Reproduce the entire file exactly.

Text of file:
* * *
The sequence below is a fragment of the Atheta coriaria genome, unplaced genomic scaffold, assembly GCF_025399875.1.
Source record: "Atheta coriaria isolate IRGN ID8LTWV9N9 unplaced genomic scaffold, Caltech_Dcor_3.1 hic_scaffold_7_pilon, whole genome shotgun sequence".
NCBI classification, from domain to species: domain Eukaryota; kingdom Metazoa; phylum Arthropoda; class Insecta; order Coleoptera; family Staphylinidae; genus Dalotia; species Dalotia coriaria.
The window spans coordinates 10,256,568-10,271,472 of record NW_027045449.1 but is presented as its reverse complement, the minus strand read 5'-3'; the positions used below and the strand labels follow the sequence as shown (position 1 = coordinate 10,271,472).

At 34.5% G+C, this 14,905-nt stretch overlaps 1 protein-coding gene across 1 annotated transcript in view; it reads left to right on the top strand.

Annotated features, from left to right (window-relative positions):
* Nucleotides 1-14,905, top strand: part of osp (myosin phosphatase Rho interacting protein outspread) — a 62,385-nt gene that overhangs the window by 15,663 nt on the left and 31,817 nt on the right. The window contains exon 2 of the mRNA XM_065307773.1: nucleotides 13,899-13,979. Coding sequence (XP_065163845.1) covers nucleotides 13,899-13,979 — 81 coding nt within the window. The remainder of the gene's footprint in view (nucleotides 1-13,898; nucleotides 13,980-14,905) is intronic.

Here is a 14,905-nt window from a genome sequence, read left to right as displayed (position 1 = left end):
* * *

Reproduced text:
The sequence below is a fragment of the Atheta coriaria genome, unplaced genomic scaffold, assembly GCF_025399875.1.
Source record: "Atheta coriaria isolate IRGN ID8LTWV9N9 unplaced genomic scaffold, Caltech_Dcor_3.1 hic_scaffold_7_pilon, whole genome shotgun sequence".
NCBI classification, from domain to species: domain Eukaryota; kingdom Metazoa; phylum Arthropoda; class Insecta; order Coleoptera; family Staphylinidae; genus Dalotia; species Dalotia coriaria.
The window spans coordinates 10,256,568-10,271,472 of record NW_027045449.1 but is presented as its reverse complement, the minus strand read 5'-3'; the positions used below and the strand labels follow the sequence as shown (position 1 = coordinate 10,271,472).

At 34.5% G+C, this 14,905-nt stretch overlaps 1 protein-coding gene across 1 annotated transcript in view; it reads left to right on the top strand.

Annotated features, from left to right (window-relative positions):
* Nucleotides 1-14,905, top strand: part of osp (myosin phosphatase Rho interacting protein outspread) — a 62,385-nt gene that overhangs the window by 15,663 nt on the left and 31,817 nt on the right. The window contains exon 2 of the mRNA XM_065307773.1: nucleotides 13,899-13,979. Coding sequence (XP_065163845.1) covers nucleotides 13,899-13,979 — 81 coding nt within the window. The remainder of the gene's footprint in view (nucleotides 1-13,898; nucleotides 13,980-14,905) is intronic.

Here is a 14,905-nt window from a genome sequence, read left to right as displayed (position 1 = left end):